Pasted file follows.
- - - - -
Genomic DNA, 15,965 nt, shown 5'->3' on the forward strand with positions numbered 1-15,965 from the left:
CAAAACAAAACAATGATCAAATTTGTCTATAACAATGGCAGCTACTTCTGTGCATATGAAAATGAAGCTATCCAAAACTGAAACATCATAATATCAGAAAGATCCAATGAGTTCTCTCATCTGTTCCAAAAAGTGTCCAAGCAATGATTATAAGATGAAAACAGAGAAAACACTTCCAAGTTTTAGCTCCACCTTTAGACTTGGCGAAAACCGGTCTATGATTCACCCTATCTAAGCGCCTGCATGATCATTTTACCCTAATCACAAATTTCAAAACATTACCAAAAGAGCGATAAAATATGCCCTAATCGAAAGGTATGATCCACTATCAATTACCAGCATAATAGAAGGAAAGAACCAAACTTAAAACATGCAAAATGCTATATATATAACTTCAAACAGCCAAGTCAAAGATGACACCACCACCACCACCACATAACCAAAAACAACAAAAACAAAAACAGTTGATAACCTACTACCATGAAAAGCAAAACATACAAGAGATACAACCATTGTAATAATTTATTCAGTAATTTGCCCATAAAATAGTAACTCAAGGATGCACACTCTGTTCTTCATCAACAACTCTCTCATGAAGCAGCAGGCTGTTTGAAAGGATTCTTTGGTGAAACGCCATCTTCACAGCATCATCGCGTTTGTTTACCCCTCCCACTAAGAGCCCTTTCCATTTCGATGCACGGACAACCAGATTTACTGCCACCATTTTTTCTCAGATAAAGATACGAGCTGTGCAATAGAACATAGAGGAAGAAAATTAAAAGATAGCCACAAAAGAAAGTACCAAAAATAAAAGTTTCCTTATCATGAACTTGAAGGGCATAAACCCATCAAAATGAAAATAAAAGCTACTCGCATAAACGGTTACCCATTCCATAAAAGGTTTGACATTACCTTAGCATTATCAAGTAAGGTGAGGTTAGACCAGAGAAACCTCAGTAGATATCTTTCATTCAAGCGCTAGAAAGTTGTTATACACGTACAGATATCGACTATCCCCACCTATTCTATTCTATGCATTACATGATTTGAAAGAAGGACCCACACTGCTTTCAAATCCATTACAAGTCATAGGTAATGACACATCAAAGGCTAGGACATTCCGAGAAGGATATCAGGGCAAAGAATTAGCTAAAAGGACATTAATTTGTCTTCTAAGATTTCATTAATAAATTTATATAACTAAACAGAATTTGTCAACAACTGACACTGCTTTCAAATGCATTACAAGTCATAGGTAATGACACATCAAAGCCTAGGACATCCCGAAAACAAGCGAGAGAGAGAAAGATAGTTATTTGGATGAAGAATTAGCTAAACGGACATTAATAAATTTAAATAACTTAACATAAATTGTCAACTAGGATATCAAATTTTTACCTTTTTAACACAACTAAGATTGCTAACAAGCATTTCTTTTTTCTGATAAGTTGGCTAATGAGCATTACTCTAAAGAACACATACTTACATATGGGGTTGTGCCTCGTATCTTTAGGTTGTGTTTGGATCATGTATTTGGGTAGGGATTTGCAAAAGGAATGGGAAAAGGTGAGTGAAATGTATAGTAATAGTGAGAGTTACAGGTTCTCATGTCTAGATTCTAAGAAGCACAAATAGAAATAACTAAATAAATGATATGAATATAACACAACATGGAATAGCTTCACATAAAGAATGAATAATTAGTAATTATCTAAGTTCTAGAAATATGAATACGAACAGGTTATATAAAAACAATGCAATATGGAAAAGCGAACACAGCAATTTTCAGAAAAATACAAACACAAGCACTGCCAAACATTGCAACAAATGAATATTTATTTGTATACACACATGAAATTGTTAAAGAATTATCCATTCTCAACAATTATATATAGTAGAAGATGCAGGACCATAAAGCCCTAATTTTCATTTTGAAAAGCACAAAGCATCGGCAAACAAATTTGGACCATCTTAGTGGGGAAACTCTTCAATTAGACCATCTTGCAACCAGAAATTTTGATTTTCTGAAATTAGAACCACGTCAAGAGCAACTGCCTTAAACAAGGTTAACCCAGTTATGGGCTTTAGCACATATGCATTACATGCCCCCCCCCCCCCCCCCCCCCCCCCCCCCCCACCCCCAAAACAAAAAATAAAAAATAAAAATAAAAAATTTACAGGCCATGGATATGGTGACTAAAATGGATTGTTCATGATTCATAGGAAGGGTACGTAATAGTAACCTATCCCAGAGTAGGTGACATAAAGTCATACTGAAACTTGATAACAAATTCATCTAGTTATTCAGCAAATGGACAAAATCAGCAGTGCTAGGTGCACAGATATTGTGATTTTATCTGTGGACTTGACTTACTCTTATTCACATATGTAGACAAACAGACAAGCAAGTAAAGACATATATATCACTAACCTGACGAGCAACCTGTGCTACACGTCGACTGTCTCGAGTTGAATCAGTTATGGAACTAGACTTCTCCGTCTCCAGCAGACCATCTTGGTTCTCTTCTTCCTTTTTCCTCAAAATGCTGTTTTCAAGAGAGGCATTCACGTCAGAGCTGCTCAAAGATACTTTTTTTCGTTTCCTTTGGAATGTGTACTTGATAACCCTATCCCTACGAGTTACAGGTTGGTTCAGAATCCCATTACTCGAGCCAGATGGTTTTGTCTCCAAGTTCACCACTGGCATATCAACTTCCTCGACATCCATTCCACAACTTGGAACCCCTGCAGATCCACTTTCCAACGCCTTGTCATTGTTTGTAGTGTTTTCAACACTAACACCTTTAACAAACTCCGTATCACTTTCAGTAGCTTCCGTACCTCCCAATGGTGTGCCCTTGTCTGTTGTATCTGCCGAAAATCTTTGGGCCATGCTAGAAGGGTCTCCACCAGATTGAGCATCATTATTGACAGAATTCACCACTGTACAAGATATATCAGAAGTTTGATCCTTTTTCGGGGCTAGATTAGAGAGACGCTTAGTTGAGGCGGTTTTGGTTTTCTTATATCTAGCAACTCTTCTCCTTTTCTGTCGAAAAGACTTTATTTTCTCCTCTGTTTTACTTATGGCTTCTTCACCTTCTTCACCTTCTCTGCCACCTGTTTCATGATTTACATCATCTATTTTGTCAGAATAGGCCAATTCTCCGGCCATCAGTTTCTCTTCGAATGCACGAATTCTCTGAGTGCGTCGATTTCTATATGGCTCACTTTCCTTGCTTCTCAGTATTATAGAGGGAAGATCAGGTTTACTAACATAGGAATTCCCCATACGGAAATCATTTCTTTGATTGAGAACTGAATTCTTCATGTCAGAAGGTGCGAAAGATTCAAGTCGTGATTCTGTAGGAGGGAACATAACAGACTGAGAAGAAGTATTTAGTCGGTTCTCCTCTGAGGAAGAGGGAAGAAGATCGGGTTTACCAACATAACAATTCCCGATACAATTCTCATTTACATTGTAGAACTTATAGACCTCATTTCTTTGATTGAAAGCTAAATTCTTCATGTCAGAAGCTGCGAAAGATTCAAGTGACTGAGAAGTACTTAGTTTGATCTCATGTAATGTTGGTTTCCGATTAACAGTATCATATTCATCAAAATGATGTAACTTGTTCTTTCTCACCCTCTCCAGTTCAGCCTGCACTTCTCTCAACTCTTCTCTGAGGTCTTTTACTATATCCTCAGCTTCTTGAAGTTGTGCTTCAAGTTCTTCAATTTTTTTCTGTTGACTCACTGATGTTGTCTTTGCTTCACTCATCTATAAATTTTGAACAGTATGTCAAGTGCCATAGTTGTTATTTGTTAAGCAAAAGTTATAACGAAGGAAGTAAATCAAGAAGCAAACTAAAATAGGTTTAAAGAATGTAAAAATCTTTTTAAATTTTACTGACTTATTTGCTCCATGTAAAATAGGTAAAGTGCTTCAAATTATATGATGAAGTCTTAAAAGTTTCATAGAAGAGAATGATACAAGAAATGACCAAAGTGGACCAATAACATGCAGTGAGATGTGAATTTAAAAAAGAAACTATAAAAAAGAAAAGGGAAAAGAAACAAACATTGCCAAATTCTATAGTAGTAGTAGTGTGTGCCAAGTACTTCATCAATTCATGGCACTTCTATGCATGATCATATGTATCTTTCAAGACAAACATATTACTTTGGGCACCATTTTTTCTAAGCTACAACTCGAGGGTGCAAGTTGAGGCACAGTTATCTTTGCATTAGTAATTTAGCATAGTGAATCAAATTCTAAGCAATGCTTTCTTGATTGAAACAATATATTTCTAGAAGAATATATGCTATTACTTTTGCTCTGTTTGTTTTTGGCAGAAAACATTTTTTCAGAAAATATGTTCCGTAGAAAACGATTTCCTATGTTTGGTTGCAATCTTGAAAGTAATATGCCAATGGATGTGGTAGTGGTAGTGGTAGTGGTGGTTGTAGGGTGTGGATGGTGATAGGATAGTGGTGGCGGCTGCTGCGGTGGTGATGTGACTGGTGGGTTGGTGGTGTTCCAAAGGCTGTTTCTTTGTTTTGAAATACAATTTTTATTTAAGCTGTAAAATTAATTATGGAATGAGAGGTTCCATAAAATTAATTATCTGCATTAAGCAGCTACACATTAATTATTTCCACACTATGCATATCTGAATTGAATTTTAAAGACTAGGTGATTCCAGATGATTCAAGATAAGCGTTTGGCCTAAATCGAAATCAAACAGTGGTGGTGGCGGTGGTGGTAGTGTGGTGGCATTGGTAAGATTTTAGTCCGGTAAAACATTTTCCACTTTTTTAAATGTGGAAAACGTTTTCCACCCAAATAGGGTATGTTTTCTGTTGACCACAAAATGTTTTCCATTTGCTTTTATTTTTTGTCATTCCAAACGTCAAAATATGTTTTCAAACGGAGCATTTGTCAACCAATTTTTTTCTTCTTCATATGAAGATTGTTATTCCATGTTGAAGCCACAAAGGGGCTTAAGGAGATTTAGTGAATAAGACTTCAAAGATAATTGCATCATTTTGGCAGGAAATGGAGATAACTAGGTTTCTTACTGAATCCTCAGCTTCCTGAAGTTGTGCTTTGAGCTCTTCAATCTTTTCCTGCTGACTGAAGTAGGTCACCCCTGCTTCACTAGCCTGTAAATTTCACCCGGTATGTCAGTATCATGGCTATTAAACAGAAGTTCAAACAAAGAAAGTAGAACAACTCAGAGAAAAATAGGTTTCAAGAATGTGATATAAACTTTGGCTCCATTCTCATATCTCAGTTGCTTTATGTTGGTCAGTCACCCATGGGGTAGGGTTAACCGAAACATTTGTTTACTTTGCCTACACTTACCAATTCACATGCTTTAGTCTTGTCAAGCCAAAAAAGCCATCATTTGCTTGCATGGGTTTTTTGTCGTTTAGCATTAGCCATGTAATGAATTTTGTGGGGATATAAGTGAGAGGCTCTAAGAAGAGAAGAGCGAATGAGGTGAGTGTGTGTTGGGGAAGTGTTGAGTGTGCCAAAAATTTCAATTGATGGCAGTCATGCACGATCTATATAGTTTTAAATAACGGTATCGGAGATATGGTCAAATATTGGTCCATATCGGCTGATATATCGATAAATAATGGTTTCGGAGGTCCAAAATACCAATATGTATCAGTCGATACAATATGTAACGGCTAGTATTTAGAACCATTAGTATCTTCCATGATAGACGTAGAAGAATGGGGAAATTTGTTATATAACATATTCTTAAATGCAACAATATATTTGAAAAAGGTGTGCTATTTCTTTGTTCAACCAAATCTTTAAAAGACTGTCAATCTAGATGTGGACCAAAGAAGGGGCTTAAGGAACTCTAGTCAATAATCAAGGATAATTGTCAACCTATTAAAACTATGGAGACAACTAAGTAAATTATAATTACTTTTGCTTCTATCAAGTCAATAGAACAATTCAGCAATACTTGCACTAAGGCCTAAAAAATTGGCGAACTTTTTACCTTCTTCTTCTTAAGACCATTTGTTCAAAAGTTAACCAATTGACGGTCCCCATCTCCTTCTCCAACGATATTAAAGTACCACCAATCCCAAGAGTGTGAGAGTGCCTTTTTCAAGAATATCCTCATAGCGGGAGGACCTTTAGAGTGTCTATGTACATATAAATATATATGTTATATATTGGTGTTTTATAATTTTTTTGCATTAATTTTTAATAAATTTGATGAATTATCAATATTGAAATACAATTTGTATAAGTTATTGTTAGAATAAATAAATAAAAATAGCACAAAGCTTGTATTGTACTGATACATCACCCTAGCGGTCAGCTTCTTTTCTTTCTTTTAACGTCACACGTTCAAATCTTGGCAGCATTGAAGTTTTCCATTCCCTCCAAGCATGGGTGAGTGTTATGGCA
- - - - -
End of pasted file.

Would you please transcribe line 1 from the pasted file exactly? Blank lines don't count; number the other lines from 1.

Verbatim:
Genomic DNA, 15,965 nt, shown 5'->3' on the forward strand with positions numbered 1-15,965 from the left: